“The calculus is proximity, time and number of people,” he said. “Droplets can still get you and the vaporized virus can still get you at a greater distance. If there’s a crowd, then it kind of hangs around that area. The larger the crowd, the greater the probability that someone in that group is positive, including asymptomatically.”

                Wolfson also pointed out that while the number of new infections in Florida and the Tampa Bay region has declined, the amount of testing has, too. The effect from reopening bars and schools remains to be seen.

                Erica Strand was excited to celebrate the Lightning’s Stanley Cup win with other fans in downtown Tampa. Strand, 41, said she felt safe because the event was outside and thought mask-wearing and social distancing would be practiced.

                Stand said she, her husband and their young son stood “elbow-to-elbow” with other fans as more people crowded along the river. A group of college-aged people stood behind them, drinking, chanting and cheering. Strand said she was nervous because young people have been identified as some of the main spreaders of the virus.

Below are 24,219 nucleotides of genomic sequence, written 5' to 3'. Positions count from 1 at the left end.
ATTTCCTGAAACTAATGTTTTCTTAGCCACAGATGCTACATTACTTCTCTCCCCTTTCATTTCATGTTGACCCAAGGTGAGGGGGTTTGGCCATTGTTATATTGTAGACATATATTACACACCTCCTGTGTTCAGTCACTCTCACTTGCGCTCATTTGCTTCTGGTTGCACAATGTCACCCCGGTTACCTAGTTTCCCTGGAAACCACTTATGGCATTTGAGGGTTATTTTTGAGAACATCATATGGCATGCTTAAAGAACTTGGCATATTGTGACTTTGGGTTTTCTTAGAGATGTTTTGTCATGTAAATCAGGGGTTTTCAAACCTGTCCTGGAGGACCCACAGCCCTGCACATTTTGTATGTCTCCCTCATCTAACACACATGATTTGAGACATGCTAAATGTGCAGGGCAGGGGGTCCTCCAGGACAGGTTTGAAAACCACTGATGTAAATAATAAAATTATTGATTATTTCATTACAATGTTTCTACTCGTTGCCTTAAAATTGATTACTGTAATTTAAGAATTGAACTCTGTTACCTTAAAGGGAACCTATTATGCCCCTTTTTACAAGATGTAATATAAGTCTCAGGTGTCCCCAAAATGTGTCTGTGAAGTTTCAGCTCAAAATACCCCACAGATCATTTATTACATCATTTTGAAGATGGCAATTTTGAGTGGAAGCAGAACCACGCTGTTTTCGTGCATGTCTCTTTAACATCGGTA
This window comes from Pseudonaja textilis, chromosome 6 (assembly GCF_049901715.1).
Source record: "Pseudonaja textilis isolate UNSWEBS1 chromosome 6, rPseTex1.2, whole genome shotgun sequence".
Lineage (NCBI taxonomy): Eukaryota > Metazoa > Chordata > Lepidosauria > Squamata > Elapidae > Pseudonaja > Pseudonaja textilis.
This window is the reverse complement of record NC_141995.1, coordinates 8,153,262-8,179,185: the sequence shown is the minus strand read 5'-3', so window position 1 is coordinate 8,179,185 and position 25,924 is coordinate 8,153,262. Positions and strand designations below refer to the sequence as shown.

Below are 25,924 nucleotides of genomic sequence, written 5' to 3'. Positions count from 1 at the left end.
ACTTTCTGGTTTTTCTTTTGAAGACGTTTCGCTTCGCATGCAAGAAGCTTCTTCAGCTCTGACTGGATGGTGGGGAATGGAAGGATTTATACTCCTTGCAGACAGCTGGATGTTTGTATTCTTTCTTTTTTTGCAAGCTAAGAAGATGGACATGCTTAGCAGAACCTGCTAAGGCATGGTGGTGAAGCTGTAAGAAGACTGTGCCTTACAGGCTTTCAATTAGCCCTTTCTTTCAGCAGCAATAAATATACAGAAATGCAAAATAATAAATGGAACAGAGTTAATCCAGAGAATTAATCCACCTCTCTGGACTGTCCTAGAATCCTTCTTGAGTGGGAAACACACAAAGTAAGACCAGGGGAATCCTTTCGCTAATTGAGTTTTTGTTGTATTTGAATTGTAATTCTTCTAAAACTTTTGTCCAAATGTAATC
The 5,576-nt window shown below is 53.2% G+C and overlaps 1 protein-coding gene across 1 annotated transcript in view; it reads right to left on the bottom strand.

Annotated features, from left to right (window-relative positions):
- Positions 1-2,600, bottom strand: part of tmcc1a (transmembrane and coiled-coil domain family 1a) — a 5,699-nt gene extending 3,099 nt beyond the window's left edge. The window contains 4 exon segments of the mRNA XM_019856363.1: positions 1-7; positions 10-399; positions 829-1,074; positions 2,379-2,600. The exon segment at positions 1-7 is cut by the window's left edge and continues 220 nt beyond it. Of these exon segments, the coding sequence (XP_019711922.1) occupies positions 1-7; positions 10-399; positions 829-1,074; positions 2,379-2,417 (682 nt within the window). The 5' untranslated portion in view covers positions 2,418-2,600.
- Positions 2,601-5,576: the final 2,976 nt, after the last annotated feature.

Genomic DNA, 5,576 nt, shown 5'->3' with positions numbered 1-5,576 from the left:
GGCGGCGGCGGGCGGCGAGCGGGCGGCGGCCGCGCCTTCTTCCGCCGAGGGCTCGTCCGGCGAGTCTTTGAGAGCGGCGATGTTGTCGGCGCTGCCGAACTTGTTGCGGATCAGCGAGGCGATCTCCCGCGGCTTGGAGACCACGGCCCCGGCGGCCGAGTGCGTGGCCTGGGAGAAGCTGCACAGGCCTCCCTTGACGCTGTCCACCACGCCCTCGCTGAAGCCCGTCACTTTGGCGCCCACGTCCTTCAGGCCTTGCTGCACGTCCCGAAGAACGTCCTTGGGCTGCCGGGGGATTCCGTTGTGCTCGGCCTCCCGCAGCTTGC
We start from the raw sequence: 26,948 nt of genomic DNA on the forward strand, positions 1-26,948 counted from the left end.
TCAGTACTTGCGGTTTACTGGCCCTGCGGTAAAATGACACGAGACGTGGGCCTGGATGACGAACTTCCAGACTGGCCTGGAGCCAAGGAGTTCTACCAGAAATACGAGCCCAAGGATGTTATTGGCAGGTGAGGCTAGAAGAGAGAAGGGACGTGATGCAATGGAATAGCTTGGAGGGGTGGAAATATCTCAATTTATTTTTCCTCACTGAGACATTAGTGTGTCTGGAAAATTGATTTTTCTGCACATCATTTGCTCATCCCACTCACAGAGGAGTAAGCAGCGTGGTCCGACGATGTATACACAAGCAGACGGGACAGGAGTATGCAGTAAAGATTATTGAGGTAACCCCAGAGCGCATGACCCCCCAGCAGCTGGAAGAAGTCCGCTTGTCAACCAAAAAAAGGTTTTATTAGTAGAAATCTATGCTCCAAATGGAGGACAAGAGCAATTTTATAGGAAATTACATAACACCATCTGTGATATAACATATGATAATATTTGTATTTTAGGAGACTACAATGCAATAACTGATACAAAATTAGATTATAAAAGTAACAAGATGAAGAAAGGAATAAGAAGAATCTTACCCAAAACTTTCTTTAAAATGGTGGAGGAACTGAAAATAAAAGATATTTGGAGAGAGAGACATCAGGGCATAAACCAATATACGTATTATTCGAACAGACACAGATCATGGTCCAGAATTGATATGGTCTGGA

“I wish that more people were wearing masks and at least trying to social distance,” she said.

                Joe D’Angelo did not attend the boat parade, but snagged a ticket for the Raymond James Stadium rally. The 56-year-old runs a fan group called Tampa Bay Thunderstrikers Inc. and hosts a weekly radio show about the team. He said he felt organizers did a good job keeping everyone 6 feet apart and enforcing mask-wearing. But he said a few fans were caught on the Jumbotron without their masks on.

                “I felt safe and never did I worry about whether it was going to be safe or not,” he said.

                Dr. Marissa Levine, a professor of public health at USF, said leaders reinforcing best public health practices through their own behavior is important.

                Some Lightning players had on masks, but few had them by the time they reached the stadium. During the boat parade, players passed around the Stanley Cup as they drank from it. St. Petersburg Mayor Rick Kriseman, who was also in attendance at the stadium rally, did wear a mask.

                “Any opportunity people in leadership have to demonstrate the behaviors that make a difference is a great opportunity to get our routine message out,” Levine said. “And it’s going to need to be reinforced over the coming months because everyone is tired of COVID-19 in one way, shape or form.”

                Times staff writers C.T. Bowen, Charlie Frago and Josh Solomon contributed to this report.

                Editor’s note: This story was updated with a new attendance figure from the city of Tampa.